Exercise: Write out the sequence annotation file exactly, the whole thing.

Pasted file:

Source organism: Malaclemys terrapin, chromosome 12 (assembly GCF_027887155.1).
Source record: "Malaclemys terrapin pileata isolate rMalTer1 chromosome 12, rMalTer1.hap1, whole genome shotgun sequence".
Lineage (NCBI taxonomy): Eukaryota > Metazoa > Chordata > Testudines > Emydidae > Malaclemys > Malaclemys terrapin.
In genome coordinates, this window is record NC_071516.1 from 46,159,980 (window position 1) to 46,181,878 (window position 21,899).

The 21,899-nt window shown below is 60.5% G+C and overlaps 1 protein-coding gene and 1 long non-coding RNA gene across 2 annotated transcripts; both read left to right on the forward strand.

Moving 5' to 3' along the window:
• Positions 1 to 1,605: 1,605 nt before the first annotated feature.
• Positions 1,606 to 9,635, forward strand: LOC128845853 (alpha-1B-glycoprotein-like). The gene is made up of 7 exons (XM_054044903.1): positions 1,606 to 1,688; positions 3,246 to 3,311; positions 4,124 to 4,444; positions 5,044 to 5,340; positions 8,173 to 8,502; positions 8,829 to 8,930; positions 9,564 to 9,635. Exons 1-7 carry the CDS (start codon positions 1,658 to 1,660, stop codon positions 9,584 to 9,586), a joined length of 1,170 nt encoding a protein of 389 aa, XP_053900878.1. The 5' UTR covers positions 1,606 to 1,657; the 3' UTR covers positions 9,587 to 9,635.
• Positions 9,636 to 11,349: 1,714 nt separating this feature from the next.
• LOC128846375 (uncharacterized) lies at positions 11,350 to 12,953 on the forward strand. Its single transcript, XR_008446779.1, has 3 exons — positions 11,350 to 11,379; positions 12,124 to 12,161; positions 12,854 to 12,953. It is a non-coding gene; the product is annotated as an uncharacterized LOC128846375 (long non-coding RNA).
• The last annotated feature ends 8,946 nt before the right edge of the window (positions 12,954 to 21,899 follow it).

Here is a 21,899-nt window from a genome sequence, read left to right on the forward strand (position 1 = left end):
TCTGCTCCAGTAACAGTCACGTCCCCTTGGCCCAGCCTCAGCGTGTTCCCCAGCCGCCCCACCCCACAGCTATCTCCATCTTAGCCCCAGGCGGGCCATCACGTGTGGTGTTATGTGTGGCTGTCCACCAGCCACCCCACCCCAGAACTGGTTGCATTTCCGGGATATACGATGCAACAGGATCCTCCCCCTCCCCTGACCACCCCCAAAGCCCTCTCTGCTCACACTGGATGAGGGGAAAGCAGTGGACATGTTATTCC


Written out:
Source organism: Malaclemys terrapin, chromosome 12 (assembly GCF_027887155.1).
Source record: "Malaclemys terrapin pileata isolate rMalTer1 chromosome 12, rMalTer1.hap1, whole genome shotgun sequence".
Lineage (NCBI taxonomy): Eukaryota > Metazoa > Chordata > Testudines > Emydidae > Malaclemys > Malaclemys terrapin.
In genome coordinates, this window is record NC_071516.1 from 46,159,980 (window position 1) to 46,181,878 (window position 21,899).

The 21,899-nt window shown below is 60.5% G+C and overlaps 1 protein-coding gene and 1 long non-coding RNA gene across 2 annotated transcripts; both read left to right on the forward strand.

Moving 5' to 3' along the window:
• Positions 1 to 1,605: 1,605 nt before the first annotated feature.
• Positions 1,606 to 9,635, forward strand: LOC128845853 (alpha-1B-glycoprotein-like). The gene is made up of 7 exons (XM_054044903.1): positions 1,606 to 1,688; positions 3,246 to 3,311; positions 4,124 to 4,444; positions 5,044 to 5,340; positions 8,173 to 8,502; positions 8,829 to 8,930; positions 9,564 to 9,635. Exons 1-7 carry the CDS (start codon positions 1,658 to 1,660, stop codon positions 9,584 to 9,586), a joined length of 1,170 nt encoding a protein of 389 aa, XP_053900878.1. The 5' UTR covers positions 1,606 to 1,657; the 3' UTR covers positions 9,587 to 9,635.
• Positions 9,636 to 11,349: 1,714 nt separating this feature from the next.
• LOC128846375 (uncharacterized) lies at positions 11,350 to 12,953 on the forward strand. Its single transcript, XR_008446779.1, has 3 exons — positions 11,350 to 11,379; positions 12,124 to 12,161; positions 12,854 to 12,953. It is a non-coding gene; the product is annotated as an uncharacterized LOC128846375 (long non-coding RNA).
• The last annotated feature ends 8,946 nt before the right edge of the window (positions 12,954 to 21,899 follow it).

Here is a 21,899-nt window from a genome sequence, read left to right on the forward strand (position 1 = left end):
TCTGCTCCAGTAACAGTCACGTCCCCTTGGCCCAGCCTCAGCGTGTTCCCCAGCCGCCCCACCCCACAGCTATCTCCATCTTAGCCCCAGGCGGGCCATCACGTGTGGTGTTATGTGTGGCTGTCCACCAGCCACCCCACCCCAGAACTGGTTGCATTTCCGGGATATACGATGCAACAGGATCCTCCCCCTCCCCTGACCACCCCCAAAGCCCTCTCTGCTCACACTGGATGAGGGGAAAGCAGTGGACATGTTATTCC